“Proving Your Worth: Uncovering the Traits of the Valued Adviser” explores how investors viewed their financial advisers’ performance and examines opportunities for advisers to enhance their value proposition to better meet the needs of key client segments, including Generation X and Generation Y investors.
According to the report, advisers who proved their worth— “valued advisers”—enjoyed the benefits of clients who were more engaged, trusting and loyal, with 66% saying they would likely stay with their advisers if they switched firms (compared with 37% for investors without a valued adviser). Valued advisers also gained three times the number of referrals, significantly higher share of wallet (71% vs. 49%) and more clients looking to consolidate assets with them (39% vs. 24%).
Investors who highly regarded their advisers cited three key reasons: Valued advisers were focused on long-term investment strategies, provided comprehensive guidance, focused more on holistic planning services, and leveraged technology to foster a more collaborative relationship.
“The definition of the valued adviser is clearly evolving,” said Ross Ozer, senior vice president, Fidelity institutional wealth services. “It’s no longer just about money management, but about providing peace of mind, getting to know the client personally and using technology to enhance the relationship, not replace it. Financial advisers may want to consider putting energy into these areas to help ensure that they are among the 57% proving their worth to investors.”
Younger Investors Seek Simplicity, Technology
Financial advisers could enhance their value and better meet the goals of important client segments, including Gen X and Gen Y investors. Relationships between valued advisers and their Gen X and Gen Y investors were stronger than for other investors, the report found. Investor referrals from this group were close to 80% higher, and 70% of these investors depended more on their adviser in the past year (compared with 49% of all investors).
As a result, this group had a slightly different perspective when it came to proving worth. Sixty-five percent of Gen X and Gen Y investors felt it takes a lot to manage all the different aspects of their financial lives, and 70% were looking to simplify their finances. While they were inclined to try new types of investments and take on risk, they also wanted more communication from their advisers, with 59% of Gen X and Gen Y investors expecting their advisers to contact them if the stock market changed a lot in one day.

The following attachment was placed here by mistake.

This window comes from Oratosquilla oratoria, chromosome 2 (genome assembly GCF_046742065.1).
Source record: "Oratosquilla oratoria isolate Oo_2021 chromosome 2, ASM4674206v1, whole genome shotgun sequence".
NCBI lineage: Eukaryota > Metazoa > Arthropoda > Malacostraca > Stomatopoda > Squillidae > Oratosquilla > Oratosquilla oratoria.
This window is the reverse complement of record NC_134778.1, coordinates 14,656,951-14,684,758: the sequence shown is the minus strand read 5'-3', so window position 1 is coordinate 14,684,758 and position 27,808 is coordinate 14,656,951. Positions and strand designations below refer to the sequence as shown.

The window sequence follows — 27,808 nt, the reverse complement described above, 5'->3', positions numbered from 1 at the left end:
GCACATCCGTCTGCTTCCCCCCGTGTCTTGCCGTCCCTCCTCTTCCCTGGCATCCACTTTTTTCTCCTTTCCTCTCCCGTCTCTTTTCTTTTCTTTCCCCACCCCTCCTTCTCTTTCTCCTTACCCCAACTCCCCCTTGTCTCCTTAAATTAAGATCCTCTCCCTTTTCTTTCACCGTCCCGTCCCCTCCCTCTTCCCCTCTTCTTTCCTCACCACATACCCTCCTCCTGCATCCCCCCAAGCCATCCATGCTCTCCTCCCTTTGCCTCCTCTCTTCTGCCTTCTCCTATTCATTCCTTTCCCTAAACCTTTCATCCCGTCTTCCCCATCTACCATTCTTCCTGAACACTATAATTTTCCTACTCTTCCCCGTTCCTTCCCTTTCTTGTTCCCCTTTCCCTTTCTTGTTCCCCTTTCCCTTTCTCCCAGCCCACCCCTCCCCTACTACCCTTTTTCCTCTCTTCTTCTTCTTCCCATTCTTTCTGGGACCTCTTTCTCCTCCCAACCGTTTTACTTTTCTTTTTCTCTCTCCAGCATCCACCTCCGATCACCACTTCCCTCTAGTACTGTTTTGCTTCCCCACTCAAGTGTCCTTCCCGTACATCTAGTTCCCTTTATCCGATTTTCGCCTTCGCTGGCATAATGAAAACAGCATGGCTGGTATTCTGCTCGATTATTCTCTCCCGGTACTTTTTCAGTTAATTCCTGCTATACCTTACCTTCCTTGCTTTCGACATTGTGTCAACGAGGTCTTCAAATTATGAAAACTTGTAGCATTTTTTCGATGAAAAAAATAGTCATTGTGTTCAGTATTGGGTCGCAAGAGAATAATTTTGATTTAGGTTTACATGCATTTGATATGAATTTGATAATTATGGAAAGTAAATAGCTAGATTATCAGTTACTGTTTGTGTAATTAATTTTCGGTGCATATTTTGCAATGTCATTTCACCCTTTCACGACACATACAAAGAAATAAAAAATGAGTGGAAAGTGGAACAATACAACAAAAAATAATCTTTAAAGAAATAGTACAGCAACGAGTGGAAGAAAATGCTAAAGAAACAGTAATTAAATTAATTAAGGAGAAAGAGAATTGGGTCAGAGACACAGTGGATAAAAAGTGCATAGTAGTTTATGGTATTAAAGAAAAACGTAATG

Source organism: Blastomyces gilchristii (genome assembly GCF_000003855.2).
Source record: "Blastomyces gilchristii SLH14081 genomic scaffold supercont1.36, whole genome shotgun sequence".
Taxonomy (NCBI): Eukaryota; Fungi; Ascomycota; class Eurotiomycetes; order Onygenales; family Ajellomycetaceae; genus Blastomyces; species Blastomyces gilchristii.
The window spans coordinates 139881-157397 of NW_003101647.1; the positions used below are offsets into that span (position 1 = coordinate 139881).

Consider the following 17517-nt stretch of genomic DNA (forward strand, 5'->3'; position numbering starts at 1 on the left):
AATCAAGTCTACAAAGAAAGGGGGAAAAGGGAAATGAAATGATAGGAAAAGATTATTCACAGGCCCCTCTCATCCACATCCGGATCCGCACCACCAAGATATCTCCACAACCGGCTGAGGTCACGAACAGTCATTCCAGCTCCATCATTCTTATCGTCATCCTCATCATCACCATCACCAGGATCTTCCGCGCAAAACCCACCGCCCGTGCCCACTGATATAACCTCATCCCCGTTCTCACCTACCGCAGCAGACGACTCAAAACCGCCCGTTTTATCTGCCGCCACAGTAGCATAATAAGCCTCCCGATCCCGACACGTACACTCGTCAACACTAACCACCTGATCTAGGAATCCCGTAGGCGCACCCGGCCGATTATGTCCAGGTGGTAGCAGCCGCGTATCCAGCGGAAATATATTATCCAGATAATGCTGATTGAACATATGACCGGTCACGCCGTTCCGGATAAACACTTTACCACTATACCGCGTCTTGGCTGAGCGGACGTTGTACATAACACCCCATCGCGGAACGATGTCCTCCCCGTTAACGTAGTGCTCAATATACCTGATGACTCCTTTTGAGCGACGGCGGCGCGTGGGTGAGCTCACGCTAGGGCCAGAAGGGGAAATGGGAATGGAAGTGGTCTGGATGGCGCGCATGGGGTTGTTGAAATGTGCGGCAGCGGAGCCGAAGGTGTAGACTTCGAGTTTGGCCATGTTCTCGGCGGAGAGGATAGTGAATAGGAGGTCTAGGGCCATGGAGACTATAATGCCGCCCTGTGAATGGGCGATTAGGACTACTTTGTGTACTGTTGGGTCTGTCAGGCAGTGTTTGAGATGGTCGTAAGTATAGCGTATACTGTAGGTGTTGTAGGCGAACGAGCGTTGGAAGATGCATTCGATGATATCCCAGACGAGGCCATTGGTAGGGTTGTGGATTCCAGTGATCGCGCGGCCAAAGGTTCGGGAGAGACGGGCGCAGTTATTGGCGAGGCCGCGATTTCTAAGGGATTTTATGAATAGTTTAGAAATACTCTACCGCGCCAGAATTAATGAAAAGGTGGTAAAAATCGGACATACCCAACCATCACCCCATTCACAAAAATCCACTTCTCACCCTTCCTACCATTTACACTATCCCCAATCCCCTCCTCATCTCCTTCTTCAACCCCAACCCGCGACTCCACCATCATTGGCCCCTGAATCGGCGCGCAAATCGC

Technology played a more integral role for this group. More Gen X and Gen Y investors said that technology enhanced their relationship with their advisers (55% vs. 28% for older investors) and that it enabled more effective collaboration (62% vs. 33%). Gen X and Gen Y investors were more likely to use social media (by 23 percentage points), phones (by 23 percentage points) and tablets (by 21 percentage points) as tools for their financial activities than their older counterparts.
Key issues for financial advisers to consider in working with Gen X and Gen Y investors include:
Educate and minimize complexity. To help Gen X and Gen Y feel more receptive and less overwhelmed, advisers may want to consider minimizing complexity in the investment process and focusing on educating this group on newer or riskier investments.
Leverage technology to enhance engagement. Advisers might want to consider increasing communication with this group, especially through the use of technology, including smartphones, tablets, text, emails, webinars and webcams.
“Proving Your Worth: Uncovering the Traits of the Valued Adviser” is the third report in Fidelity’s annual “Insights on Advice” series. The report is available on Fidelity’s interactive website.